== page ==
The encoding of simultaneity in children's British Sign Language narratives

Morgan, G. (2002). The encoding of simultaneity in children's British Sign Language narratives. Sign Language and Linguistics, 5(2), pp. 131-165. doi: 10.1075/sll.5.2.04mor

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Narrative discourse in BSL is first analyzed in an adult signer by describing how fixed and shifted sign space is used for reference and the encoding of simultaneity. Although children as young as 4 years old use parts of these sign spaces in isolation their combined use in encoding simultaneity in narrative is a major hurdle to achieving full mastery of British Sign Language (BSL). The paper describes the developmental trends in encoding simultaneity in BSL ‘frog story’ narratives from a group of 12 signing children, aged 4; 3 to 13; 4. We focus on the gradual control of reference in sign space. A transcription framework for recording this aspect of sign discourse is also outlined. The results point away from the role of iconicity and instead toward general patterns in narrative development as driving the organization of sign space and reference.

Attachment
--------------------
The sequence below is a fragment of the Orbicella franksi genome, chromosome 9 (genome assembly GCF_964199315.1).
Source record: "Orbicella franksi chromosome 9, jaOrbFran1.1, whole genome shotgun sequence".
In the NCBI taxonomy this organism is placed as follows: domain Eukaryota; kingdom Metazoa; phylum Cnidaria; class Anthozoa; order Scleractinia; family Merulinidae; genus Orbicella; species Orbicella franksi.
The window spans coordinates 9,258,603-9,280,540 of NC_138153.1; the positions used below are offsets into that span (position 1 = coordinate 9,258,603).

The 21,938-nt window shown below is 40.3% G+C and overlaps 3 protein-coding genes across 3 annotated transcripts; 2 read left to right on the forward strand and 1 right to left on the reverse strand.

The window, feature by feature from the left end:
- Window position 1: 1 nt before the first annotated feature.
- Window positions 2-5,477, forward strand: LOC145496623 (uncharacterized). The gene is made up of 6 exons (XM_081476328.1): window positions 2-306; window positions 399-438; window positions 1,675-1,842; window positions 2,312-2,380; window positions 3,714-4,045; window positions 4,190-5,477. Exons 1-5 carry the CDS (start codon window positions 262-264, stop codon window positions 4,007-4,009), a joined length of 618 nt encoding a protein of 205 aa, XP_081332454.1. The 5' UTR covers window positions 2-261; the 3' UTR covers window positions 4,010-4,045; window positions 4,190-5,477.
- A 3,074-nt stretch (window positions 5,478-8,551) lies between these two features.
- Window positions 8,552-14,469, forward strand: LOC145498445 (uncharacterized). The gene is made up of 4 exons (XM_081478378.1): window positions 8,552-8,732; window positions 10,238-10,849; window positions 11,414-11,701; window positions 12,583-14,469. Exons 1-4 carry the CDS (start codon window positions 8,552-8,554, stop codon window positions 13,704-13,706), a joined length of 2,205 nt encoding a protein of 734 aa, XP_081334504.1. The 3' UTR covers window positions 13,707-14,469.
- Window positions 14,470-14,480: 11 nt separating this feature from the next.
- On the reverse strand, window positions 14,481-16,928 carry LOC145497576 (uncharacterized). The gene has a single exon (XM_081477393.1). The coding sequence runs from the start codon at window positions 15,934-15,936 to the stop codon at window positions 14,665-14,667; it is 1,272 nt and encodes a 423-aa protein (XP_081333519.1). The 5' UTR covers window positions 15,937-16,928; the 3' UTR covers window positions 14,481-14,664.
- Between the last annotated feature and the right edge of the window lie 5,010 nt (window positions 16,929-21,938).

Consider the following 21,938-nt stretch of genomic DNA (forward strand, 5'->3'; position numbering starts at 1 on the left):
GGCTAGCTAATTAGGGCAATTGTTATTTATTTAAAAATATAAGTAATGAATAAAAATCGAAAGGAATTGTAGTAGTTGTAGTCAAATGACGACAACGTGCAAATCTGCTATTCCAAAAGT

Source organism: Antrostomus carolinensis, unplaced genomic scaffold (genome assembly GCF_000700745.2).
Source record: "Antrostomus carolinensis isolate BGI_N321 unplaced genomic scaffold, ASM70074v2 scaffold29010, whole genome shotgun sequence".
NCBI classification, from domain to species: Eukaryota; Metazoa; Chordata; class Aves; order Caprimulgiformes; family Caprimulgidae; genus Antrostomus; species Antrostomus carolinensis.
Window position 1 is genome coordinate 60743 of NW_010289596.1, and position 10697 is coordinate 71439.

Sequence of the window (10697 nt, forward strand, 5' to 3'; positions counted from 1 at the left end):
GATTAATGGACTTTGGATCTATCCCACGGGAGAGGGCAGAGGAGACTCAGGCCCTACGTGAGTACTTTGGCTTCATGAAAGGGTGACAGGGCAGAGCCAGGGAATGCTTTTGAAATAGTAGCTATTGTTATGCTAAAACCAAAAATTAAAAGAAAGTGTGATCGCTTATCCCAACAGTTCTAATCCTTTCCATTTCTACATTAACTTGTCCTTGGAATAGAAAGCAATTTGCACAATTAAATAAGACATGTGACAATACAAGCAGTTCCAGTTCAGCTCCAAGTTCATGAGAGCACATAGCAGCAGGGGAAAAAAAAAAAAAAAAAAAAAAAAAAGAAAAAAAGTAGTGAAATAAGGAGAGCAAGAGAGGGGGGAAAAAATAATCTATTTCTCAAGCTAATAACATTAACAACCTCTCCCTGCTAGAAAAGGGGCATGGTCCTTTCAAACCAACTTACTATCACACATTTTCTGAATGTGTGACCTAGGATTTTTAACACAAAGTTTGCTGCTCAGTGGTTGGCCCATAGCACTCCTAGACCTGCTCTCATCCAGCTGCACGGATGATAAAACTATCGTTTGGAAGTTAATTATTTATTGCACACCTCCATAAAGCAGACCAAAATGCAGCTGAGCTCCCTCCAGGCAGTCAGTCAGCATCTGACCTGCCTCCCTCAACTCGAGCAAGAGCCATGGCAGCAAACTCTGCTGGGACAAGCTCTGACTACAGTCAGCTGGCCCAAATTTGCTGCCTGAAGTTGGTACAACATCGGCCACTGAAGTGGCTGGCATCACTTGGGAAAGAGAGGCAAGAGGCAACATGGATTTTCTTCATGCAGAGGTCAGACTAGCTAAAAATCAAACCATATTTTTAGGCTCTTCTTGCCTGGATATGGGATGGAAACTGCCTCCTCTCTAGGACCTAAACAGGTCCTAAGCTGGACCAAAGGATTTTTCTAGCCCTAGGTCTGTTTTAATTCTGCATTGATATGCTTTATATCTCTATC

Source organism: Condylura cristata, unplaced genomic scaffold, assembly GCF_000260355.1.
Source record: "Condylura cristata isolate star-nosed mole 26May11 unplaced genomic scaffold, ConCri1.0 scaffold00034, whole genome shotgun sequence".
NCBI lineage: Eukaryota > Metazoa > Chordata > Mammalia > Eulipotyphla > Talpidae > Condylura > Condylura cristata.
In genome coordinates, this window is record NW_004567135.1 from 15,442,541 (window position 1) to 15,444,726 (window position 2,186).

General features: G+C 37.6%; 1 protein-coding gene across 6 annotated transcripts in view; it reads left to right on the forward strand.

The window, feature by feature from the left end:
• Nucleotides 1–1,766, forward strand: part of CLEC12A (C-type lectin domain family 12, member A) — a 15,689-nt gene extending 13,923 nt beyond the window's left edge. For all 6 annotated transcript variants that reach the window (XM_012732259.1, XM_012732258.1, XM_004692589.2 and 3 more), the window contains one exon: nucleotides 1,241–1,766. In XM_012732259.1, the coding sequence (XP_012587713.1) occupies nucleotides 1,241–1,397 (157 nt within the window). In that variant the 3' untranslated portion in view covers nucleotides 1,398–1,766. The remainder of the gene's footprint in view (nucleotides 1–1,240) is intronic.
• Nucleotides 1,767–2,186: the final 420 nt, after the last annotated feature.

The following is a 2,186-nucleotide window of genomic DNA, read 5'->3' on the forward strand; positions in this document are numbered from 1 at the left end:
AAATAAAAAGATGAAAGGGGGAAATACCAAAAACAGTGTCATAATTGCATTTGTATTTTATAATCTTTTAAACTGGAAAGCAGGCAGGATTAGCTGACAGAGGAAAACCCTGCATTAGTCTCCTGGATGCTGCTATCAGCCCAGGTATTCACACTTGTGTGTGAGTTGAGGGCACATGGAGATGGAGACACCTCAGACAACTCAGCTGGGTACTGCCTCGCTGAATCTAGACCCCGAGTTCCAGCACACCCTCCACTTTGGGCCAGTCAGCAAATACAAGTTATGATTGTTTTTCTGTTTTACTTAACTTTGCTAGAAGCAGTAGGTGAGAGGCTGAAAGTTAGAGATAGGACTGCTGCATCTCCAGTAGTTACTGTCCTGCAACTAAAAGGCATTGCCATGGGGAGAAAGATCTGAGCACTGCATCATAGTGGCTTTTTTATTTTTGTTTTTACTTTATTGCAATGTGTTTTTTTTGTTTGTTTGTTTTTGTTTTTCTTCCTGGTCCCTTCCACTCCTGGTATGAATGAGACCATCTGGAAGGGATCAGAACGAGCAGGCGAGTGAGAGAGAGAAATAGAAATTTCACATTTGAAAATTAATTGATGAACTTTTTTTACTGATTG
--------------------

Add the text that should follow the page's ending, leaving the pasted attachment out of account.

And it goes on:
Item Type: Article
Additional Information: Contact publisher for further reprinting or re-use.
Uncontrolled Keywords: narrative development, British Sign Language, simultaneity, sign spaces, frog story
Subjects: P Language and Literature > P Philology. Linguistics
Divisions: School of Health Sciences > Department of Language & Communication Science

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